Abstract The Adsorption of Organics from aqueous solutions on the oxidized activated carbon samples obtained by gradual abrasion of granules is studied. The low temperature nitrogen Adsorption–desorption isotherms are applied to determine the parameters of porous structure of investigated materials. The chemistry of adsorbent surface is characterized using XPS technique and Boehm titration method. The Adsorption isotherms of three organic substances from dilute aqueous solutions are also measured. The influence of changes of surface properties inside of a carbon particle on organic solute Adsorption from aqueous solutions is analyzed and discussed.

Jianjun Niu – One of the best experts on this subject based on the ideXlab platform.

  • Adsorption of Organics onto an high area c cloth electrode from organic solvents and organic solvent water mixtures
    Journal of Electroanalytical Chemistry, 2003
    Co-Authors: Jianjun Niu, B E Conway
    Abstract:

    The application of high-area C-cloth electrodes as effective adsorbent materials in organic solvents and in aqueous/organic solvent mixtures was studied using aniline and pyridine as model adsorbate solutes. These were selected in relation to understanding the Adsorption and electrosorption behaviours of organic pollutants in such aqueous/non-aqueous mixtures and to development of methodology for clean-up of organic solvents or industrial waste-waters. The Adsorption/electrosorption processes were followed by in situ UV-spectroscopy which also provided dynamical data for easy kinetic analysis. Large differences in the (apparent) double-layer capacity of the C-cloth observed in ethanol (EtOH), n-propanol, and acetonitrile (MeCN), in relation to that in water, suggest the significance of differences of solution conductivity determining the distributed electrolytic resistance in the pores of the C matrix, as in the model of de Levie. Adsorption of both aniline and pyridine was found to be significantly promoted by either galvanostatic or potentiostatic polarization of the C-cloth electrode, as previously found for aqueous solutions. Introduction of organic solvents into aqueous solution was shown to have strong positive or negative effects on the electrosorption processes depending on the respective solvents and adsorbates used, and the role of hydrophobic effects in Adsorption from aqueous media. A common enhancement of extents of Adsorption of both aniline and pyridine in each of the organic solvents investigated was also found by measurements of Adsorption on open-circuit followed by electrosorption upon polarization.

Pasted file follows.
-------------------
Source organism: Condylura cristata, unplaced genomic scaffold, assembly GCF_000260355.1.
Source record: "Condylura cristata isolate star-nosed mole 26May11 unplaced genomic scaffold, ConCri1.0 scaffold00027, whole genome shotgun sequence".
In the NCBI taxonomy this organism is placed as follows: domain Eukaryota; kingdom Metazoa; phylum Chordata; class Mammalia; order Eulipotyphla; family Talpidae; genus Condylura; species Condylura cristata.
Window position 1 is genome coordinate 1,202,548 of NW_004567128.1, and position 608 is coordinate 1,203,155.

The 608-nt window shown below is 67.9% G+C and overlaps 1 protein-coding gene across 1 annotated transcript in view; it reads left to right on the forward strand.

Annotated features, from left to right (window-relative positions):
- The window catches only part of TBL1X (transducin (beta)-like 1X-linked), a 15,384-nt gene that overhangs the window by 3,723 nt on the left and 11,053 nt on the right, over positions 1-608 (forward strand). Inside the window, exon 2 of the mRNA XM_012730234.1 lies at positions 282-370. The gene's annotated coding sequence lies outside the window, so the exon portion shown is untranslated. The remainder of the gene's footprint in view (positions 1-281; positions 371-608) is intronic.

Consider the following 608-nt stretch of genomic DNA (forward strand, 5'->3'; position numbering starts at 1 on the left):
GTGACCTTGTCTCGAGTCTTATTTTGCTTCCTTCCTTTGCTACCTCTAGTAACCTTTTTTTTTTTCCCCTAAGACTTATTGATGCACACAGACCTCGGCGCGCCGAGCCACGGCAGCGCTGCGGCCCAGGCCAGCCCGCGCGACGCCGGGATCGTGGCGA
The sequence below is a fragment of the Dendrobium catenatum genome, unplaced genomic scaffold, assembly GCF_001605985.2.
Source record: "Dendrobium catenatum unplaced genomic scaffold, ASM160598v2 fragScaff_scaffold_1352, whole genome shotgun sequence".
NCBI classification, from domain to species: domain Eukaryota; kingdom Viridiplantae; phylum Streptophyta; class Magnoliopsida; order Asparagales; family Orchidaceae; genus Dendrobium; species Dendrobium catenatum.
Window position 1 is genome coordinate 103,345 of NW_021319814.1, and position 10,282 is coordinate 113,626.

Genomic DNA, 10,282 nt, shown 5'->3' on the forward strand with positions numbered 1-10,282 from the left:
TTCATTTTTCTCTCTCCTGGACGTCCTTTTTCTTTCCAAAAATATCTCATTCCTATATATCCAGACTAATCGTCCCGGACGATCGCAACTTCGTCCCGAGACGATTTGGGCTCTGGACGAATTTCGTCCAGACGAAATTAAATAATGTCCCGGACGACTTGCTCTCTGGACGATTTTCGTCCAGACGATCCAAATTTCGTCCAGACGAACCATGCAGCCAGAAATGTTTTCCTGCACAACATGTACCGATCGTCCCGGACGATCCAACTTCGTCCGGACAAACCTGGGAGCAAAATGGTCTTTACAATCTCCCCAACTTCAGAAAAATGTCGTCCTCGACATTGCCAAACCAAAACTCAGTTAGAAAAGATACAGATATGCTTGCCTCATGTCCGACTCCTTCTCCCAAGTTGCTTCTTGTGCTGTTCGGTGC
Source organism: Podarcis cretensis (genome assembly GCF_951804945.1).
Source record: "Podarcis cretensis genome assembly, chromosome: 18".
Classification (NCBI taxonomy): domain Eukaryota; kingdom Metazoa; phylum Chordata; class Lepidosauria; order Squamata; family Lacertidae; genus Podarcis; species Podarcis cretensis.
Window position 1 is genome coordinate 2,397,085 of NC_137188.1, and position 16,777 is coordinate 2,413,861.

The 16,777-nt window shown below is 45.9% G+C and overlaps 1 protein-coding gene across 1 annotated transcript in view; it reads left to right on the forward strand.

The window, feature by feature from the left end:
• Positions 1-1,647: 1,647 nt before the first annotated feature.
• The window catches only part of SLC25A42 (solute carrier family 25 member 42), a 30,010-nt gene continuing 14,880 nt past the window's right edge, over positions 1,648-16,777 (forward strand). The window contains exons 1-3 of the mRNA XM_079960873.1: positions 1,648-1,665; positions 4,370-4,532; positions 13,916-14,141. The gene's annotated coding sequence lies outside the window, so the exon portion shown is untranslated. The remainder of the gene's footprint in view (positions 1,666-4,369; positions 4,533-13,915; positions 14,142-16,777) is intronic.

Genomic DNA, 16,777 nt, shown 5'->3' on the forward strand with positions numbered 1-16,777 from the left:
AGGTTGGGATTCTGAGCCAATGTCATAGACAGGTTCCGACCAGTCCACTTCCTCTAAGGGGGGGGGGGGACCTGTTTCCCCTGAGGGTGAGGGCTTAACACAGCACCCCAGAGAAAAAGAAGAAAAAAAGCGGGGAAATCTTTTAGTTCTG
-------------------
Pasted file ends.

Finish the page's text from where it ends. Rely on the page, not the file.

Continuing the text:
Artur P Terzyk – One of the best experts on this subject based on the ideXlab platform.

  • molecular properties and intermolecular forces factors balancing the effect of carbon surface chemistry in Adsorption of Organics from dilute aqueous solutions
    Journal of Colloid and Interface Science, 2004
    Co-Authors: Artur P Terzyk
    Abstract:

    Presented paper recapitulates the results of 6 years’ study concerning the effect of carbon surface chemical composition on Adsorption of paracetamol, phenol, acetanilide, and aniline from dilute aqueous solutions on carbons. Adsorption-desorption isotherms, enthalpy, and kinetics of Adsorption data are shown for the measurements performed at three temperatures (300, 310, and 320 K) at two pH levels (1.5 and 7) on commercial activated carbons. The data were obtained for four carbons: the initial carbon D43/1 and forms modified by applying concentrated HNO3, fuming H2SO4, and gaseous NH3. The modification procedures do not change the porosity in a drastic way, but lead to drastic changes of the composition of carbon surface layer. By applying MOPAC (a general-purpose semiempirical molecular orbital package), the physicochemical constants characterizing the molecules of adsorbates are calculated, including the distribution of the Mulliken charges, the dipole moments and ionization potentials, and the energies of interaction with the unique positive and negative charges. They are correlated with the parameters characterizing the Adsorption (and kinetics) process of studied molecules on the mentioned above carbons. The mechanisms proposed in the literature for the description of Adsorption from dilute aqueous solutions are verified, and a general mechanism of Adsorption is proposed.